ACH operations pose a variety of risks including credit, liquidity, and operational. NACHA and the two national ACH operators (the Reserve Banks and EPN) have clear expectations that financial institutions will manage these risks, particularly when the institutions engage in riskier ACH activities. In recent years, the ACH operators have begun to offer a variety of risk management tools to help control ACH risks. Financial institutions should employ those tools that are commensurate with the risks taken.
The risk of fraud can be mitigated through proper due diligence for all originating customers and strict adherence to ACH and credit policies. Additional mitigation can be achieved by avoiding high risk businesses and customers. Limits should be appropriate for the risks of each customer and the use of pre-funding arrangements or reserves can be effective in controlling losses. Management should review monitoring reports offered by the ACH operators that can assist in early detection of unauthorized ACH transactions.
For ACH credit entries, a financial institution that serves as the ODFI incurs credit risk upon initiating the entries until its customer funds the account. The ODFI is responsible for settling payments originated using its routing number even if the transactions are outsourced to third-party service providers. The RDFI incurs credit risk when it grants funds availability to its customer prior to the final settlement of the credit entry. For ACH debit entries, the ODFI incurs credit risk from the time it grants funds availability to the originator (usually on the settlement day) until the ACH debit can no longer be returned by the RDFI. If the transaction is properly authorized, returns must be made no later than the second banking day following settlement. If not authorized properly, the financial institution exposure can be up to 60 days from when it sends a periodic statement to the consumer. An ODFI will normally charge back a returned ACH debit to the originator. However, the ODFI may suffer a loss if the originating account has insufficient funds, is closed, or is frozen because of bankruptcy or other legal action.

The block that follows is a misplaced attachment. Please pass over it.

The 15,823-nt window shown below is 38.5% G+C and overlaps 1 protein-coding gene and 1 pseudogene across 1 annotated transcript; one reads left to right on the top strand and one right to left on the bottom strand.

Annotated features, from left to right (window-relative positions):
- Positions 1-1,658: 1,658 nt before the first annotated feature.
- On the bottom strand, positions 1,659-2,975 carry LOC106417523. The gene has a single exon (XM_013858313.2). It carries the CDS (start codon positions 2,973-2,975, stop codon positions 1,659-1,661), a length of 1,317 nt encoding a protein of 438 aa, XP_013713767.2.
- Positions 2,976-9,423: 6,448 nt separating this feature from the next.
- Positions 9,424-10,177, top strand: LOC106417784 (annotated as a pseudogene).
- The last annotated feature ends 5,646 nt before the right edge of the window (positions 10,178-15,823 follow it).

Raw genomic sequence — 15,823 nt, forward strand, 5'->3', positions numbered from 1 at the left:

To manage its credit exposures, an ODFI should establish policies, procedures, and limits that acknowledge the risks certain businesses and customers bring to an ACH operation. Higher risk businesses include gambling and adult entertainment firms. The financial institution's policies should clearly state the types of businesses and customers that are acceptable and should treat all ACH customers as unsecured borrowers that are subject to the institution's standard credit review and approval process. An ODFI should conduct thorough due diligence of its originating customers, including understanding the nature of their businesses and financial condition. For certain customers, pre-funding or reserve arrangements may be necessary to control the risk. On an ongoing basis, an ODFI (and its service providers) should monitor the creditworthiness of its customers, and establish and periodically review ACH exposure limits for them. In addition, an ODFI should implement procedures to monitor ACH entries relative to the originator's exposure limit across multiple settlement dates. Breaches in limits should be reported to the appropriate levels of management. An ODFI should monitor and research frequently the returns, particularly unauthorized returns. The Federal Reserve and EPN can provide such reports to ODFIs.
An RDFI should establish prudent overdraft and funds availability policies and practices to mitigate its credit exposures. Credit risk, with respect to a debit entry, arises if the RDFI allows the debit to overdraw its customer's account. When a financial institution fails to comply with the NACHA rules, it exposes itself to contractual liability and fines. In addition, Regulation E applies to electronic fund transfers, including ACH transactions. The notice, authorization, error resolution, and timing requirements of Regulation E are of particular importance. Noncompliance with Regulation E exposes a financial institution to litigation and civil money penalties. Financial institutions should also monitor their compliance with applicable BSA and OFAC requirements concerning unusual transactions and transactions involving blocked parties.
Financial institutions should understand the impact that ACH transaction risk has on their liquidity. For example, an ODFI may not be able to settle (collect) an ACH debit, or an RDFI may not be able to settle an ACH credit because of fraud, service disruption, or the default of an ACH Network participant. This could impair the financial institution's ability to meet its obligations and result in losses. Financial institutions should consider the volume of their uncollected ACH transactions as part of their liquidity risk management practices. For certain customers, pre-funding arrangements may be used to reduce liquidity risk.
Given the highly automated nature of ACH activities, operational risks should be managed closely. Clear policies and procedures should establish the proper control environment. Exceptions and operational problems, including processing delays and customer complaints, should be monitored in a timely manner. Management and staff should be familiar with NACHA rules and the requirements of the Reserve Banks and EPN. Well conceived and tested contingency plans are vital given the time sensitive nature of ACH transactions. Higher expectations for BSA compliance require additional attention from management. Audits should be performed on a frequent basis by qualified auditors.
Third-Party ACH Processing